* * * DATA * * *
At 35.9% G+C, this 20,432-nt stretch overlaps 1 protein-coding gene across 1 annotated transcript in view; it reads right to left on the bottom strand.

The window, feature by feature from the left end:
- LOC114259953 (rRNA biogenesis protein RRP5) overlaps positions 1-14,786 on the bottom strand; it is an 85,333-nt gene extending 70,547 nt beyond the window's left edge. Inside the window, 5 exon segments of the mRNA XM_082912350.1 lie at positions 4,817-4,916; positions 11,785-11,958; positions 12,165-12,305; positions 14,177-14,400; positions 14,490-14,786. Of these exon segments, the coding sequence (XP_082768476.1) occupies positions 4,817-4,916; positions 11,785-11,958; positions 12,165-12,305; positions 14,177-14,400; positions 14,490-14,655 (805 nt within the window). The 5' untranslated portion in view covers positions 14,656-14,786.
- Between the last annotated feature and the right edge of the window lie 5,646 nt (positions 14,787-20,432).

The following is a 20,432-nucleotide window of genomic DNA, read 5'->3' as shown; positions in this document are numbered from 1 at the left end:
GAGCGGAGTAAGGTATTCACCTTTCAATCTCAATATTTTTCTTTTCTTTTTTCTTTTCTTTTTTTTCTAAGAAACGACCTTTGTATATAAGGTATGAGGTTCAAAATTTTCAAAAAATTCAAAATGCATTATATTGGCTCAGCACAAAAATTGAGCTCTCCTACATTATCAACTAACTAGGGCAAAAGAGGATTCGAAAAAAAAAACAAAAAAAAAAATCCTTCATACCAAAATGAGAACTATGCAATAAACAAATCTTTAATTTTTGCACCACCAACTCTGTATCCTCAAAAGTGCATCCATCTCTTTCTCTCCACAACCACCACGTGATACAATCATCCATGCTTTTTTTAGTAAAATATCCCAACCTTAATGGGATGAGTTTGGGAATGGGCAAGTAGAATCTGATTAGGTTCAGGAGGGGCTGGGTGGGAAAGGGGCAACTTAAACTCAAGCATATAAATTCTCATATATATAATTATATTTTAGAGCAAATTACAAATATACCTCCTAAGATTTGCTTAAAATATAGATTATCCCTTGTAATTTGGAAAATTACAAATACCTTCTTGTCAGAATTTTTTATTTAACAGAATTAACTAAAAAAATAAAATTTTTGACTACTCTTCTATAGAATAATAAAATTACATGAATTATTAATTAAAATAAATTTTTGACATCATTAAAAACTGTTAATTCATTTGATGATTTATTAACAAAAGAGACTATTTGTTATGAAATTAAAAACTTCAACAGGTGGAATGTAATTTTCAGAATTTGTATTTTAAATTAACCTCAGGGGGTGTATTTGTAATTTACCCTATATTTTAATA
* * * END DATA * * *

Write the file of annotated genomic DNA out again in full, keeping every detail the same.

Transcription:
At 35.9% G+C, this 20,432-nt stretch overlaps 1 protein-coding gene across 1 annotated transcript in view; it reads right to left on the bottom strand.

The window, feature by feature from the left end:
- LOC114259953 (rRNA biogenesis protein RRP5) overlaps positions 1-14,786 on the bottom strand; it is an 85,333-nt gene extending 70,547 nt beyond the window's left edge. Inside the window, 5 exon segments of the mRNA XM_082912350.1 lie at positions 4,817-4,916; positions 11,785-11,958; positions 12,165-12,305; positions 14,177-14,400; positions 14,490-14,786. Of these exon segments, the coding sequence (XP_082768476.1) occupies positions 4,817-4,916; positions 11,785-11,958; positions 12,165-12,305; positions 14,177-14,400; positions 14,490-14,655 (805 nt within the window). The 5' untranslated portion in view covers positions 14,656-14,786.
- Between the last annotated feature and the right edge of the window lie 5,646 nt (positions 14,787-20,432).

The following is a 20,432-nucleotide window of genomic DNA, read 5'->3' as shown; positions in this document are numbered from 1 at the left end:
GAGCGGAGTAAGGTATTCACCTTTCAATCTCAATATTTTTCTTTTCTTTTTTCTTTTCTTTTTTTTCTAAGAAACGACCTTTGTATATAAGGTATGAGGTTCAAAATTTTCAAAAAATTCAAAATGCATTATATTGGCTCAGCACAAAAATTGAGCTCTCCTACATTATCAACTAACTAGGGCAAAAGAGGATTCGAAAAAAAAAACAAAAAAAAAAATCCTTCATACCAAAATGAGAACTATGCAATAAACAAATCTTTAATTTTTGCACCACCAACTCTGTATCCTCAAAAGTGCATCCATCTCTTTCTCTCCACAACCACCACGTGATACAATCATCCATGCTTTTTTTAGTAAAATATCCCAACCTTAATGGGATGAGTTTGGGAATGGGCAAGTAGAATCTGATTAGGTTCAGGAGGGGCTGGGTGGGAAAGGGGCAACTTAAACTCAAGCATATAAATTCTCATATATATAATTATATTTTAGAGCAAATTACAAATATACCTCCTAAGATTTGCTTAAAATATAGATTATCCCTTGTAATTTGGAAAATTACAAATACCTTCTTGTCAGAATTTTTTATTTAACAGAATTAACTAAAAAAATAAAATTTTTGACTACTCTTCTATAGAATAATAAAATTACATGAATTATTAATTAAAATAAATTTTTGACATCATTAAAAACTGTTAATTCATTTGATGATTTATTAACAAAAGAGACTATTTGTTATGAAATTAAAAACTTCAACAGGTGGAATGTAATTTTCAGAATTTGTATTTTAAATTAACCTCAGGGGGTGTATTTGTAATTTACCCTATATTTTAATA